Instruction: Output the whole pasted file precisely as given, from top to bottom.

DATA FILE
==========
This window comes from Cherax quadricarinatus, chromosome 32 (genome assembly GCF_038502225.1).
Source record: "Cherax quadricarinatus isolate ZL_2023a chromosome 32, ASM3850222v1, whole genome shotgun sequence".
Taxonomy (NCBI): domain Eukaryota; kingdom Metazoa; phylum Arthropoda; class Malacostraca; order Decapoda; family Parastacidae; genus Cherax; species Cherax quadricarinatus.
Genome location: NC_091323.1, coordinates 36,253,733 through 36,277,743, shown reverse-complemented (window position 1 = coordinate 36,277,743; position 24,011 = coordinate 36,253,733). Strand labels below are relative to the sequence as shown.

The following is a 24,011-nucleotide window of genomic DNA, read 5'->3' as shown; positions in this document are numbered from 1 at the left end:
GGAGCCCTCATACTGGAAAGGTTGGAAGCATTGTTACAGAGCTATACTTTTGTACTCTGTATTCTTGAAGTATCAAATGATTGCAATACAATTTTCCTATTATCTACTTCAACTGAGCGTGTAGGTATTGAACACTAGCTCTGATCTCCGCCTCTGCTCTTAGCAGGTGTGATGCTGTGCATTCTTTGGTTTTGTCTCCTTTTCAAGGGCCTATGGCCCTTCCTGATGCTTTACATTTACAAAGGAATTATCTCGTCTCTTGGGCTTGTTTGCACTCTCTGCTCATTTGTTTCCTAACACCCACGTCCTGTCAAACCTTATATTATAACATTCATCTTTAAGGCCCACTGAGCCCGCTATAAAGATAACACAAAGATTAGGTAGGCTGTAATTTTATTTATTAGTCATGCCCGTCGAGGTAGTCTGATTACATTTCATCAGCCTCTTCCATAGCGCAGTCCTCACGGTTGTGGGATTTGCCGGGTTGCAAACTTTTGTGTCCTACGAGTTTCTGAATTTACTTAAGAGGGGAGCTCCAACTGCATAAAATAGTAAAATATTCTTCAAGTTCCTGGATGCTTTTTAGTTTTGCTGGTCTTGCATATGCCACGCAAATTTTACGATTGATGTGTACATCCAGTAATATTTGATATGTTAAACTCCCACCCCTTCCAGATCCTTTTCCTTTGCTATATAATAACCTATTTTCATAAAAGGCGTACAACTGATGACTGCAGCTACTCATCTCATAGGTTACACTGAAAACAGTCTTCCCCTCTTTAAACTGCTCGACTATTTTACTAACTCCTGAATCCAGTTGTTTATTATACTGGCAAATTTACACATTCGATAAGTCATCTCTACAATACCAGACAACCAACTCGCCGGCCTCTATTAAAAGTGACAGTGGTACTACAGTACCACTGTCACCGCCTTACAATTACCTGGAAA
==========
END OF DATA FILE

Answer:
This window comes from Cherax quadricarinatus, chromosome 32 (genome assembly GCF_038502225.1).
Source record: "Cherax quadricarinatus isolate ZL_2023a chromosome 32, ASM3850222v1, whole genome shotgun sequence".
Taxonomy (NCBI): domain Eukaryota; kingdom Metazoa; phylum Arthropoda; class Malacostraca; order Decapoda; family Parastacidae; genus Cherax; species Cherax quadricarinatus.
Genome location: NC_091323.1, coordinates 36,253,733 through 36,277,743, shown reverse-complemented (window position 1 = coordinate 36,277,743; position 24,011 = coordinate 36,253,733). Strand labels below are relative to the sequence as shown.

The following is a 24,011-nucleotide window of genomic DNA, read 5'->3' as shown; positions in this document are numbered from 1 at the left end:
GGAGCCCTCATACTGGAAAGGTTGGAAGCATTGTTACAGAGCTATACTTTTGTACTCTGTATTCTTGAAGTATCAAATGATTGCAATACAATTTTCCTATTATCTACTTCAACTGAGCGTGTAGGTATTGAACACTAGCTCTGATCTCCGCCTCTGCTCTTAGCAGGTGTGATGCTGTGCATTCTTTGGTTTTGTCTCCTTTTCAAGGGCCTATGGCCCTTCCTGATGCTTTACATTTACAAAGGAATTATCTCGTCTCTTGGGCTTGTTTGCACTCTCTGCTCATTTGTTTCCTAACACCCACGTCCTGTCAAACCTTATATTATAACATTCATCTTTAAGGCCCACTGAGCCCGCTATAAAGATAACACAAAGATTAGGTAGGCTGTAATTTTATTTATTAGTCATGCCCGTCGAGGTAGTCTGATTACATTTCATCAGCCTCTTCCATAGCGCAGTCCTCACGGTTGTGGGATTTGCCGGGTTGCAAACTTTTGTGTCCTACGAGTTTCTGAATTTACTTAAGAGGGGAGCTCCAACTGCATAAAATAGTAAAATATTCTTCAAGTTCCTGGATGCTTTTTAGTTTTGCTGGTCTTGCATATGCCACGCAAATTTTACGATTGATGTGTACATCCAGTAATATTTGATATGTTAAACTCCCACCCCTTCCAGATCCTTTTCCTTTGCTATATAATAACCTATTTTCATAAAAGGCGTACAACTGATGACTGCAGCTACTCATCTCATAGGTTACACTGAAAACAGTCTTCCCCTCTTTAAACTGCTCGACTATTTTACTAACTCCTGAATCCAGTTGTTTATTATACTGGCAAATTTACACATTCGATAAGTCATCTCTACAATACCAGACAACCAACTCGCCGGCCTCTATTAAAAGTGACAGTGGTACTACAGTACCACTGTCACCGCCTTACAATTACCTGGAAA